In 1990 and 1991, columnist Marilyn vos Savant (who once held the Guinness World Record for “Highest IQ”) set off a small firestorm when a reader posed the famous Monty Hall Problem to her:

Suppose you’re on a game show, and you’re given the choice of three doors. Behind one door is a car, behind the others, goats. You pick a door, say #1, and the host, who knows what’s behind the doors, opens another door, say #3, which has a goat. He says to you, “Do you want to pick door #2?” Is it to your advantage to switch your choice of doors?

She gave the correct answer: it’s in your advantage to switch. This launched an avalanche of mail (this was the early 90’s, when e-mail wasn’t as popular) complaining that she gave the incorrect answer. Perhaps not surprisingly, none of the complainers actually tried the experiment for themselves. She explained her reasoning — in two different columns — and then offered a challenge:

And as this problem is of such intense interest, I’m willing to put my thinking to the test with a nationwide experiment. This is a call to math classes all across the country. Set up a probability trial exactly as outlined below and send me a chart of all the games along with a cover letter repeating just how you did it so we can make sure the methods are consistent.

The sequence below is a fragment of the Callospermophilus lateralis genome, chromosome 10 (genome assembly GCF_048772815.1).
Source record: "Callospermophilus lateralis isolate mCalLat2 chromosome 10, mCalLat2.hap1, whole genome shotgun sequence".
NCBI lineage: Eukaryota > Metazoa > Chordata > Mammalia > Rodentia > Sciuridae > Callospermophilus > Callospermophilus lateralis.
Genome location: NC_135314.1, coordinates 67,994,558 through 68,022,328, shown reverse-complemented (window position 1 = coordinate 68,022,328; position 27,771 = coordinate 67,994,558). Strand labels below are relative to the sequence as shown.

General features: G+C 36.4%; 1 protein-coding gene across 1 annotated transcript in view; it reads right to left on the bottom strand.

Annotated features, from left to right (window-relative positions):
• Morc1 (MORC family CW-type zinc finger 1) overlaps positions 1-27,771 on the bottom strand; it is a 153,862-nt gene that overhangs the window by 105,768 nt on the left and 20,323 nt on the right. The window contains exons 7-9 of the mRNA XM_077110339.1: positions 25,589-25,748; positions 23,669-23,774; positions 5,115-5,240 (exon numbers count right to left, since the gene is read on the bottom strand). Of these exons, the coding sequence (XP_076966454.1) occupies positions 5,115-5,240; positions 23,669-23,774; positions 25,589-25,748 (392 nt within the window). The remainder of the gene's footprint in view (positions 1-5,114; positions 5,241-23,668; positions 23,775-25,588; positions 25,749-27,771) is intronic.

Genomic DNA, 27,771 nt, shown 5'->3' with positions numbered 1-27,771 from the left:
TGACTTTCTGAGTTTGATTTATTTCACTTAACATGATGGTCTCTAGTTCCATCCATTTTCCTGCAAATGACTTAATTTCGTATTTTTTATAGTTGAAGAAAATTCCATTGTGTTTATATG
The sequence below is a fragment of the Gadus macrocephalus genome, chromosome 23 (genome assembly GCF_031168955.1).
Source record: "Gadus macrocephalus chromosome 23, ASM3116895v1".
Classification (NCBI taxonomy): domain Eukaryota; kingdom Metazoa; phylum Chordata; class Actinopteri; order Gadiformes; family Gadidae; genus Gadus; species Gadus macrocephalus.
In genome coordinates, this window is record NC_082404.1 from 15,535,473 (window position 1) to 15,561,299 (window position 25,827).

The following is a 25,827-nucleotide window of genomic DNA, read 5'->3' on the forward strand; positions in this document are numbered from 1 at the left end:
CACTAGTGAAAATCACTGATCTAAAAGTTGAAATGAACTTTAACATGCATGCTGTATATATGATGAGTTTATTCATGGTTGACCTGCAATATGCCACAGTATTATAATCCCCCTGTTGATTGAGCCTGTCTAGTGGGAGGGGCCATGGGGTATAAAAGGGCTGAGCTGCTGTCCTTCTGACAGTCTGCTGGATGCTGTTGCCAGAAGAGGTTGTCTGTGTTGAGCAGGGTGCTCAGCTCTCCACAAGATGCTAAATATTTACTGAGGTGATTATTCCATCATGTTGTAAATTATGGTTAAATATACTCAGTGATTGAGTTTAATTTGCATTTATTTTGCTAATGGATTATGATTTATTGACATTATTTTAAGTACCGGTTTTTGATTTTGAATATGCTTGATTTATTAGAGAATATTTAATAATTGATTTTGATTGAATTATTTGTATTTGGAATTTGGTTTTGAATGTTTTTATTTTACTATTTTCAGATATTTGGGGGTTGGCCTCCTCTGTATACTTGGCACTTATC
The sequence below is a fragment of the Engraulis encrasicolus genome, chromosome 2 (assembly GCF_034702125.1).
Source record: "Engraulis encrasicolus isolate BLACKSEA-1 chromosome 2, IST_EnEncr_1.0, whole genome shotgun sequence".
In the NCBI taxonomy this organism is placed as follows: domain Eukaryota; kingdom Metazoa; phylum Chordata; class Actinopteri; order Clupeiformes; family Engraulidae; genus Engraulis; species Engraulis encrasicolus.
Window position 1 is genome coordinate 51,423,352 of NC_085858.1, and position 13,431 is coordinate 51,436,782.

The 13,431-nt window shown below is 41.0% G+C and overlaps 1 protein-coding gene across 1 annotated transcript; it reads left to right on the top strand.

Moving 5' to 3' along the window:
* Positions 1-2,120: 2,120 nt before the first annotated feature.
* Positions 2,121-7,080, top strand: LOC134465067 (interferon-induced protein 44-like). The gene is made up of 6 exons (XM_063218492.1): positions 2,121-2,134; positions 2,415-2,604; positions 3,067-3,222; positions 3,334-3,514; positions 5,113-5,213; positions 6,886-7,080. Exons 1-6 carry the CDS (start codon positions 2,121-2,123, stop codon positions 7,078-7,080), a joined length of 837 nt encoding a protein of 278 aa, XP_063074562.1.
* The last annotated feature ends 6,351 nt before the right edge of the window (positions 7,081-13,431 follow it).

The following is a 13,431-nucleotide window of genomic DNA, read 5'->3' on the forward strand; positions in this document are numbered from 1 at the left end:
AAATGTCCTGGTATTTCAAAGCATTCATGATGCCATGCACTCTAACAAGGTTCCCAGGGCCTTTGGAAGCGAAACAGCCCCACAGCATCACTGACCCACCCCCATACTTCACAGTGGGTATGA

One student plays the contestant, and another, the host. Label three paper cups #1, #2, and #3. While the contestant looks away, the host randomly hides a penny under a cup by throwing a die until a 1, 2, or 3 comes up. Next, the contestant randomly points to a cup by throwing a die the same way. Then the host purposely lifts up a losing cup from the two unchosen. Lastly, the contestant “stays” and lifts up his original cup to see if it covers the penny. Play “not switching” two hundred times and keep track of how often the contestant wins.

Then test the other strategy. Play the game the same way until the last instruction, at which point the contestant instead “switches” and lifts up the cup not chosen by anyone to see if it covers the penny. Play “switching” two hundred times, also.

For much more information — and plenty of ways (some good, some not-so-good) of explaining this very counterintuitive result, just search “Monty Hall Problem” on either Google or YouTube.

I'm a Professor of Mathematics and a University Distinguished Teaching Professor at the University of North Texas. For eight years, I was co-director of Teach North Texas, UNT's program for preparing secondary teachers of mathematics and science.
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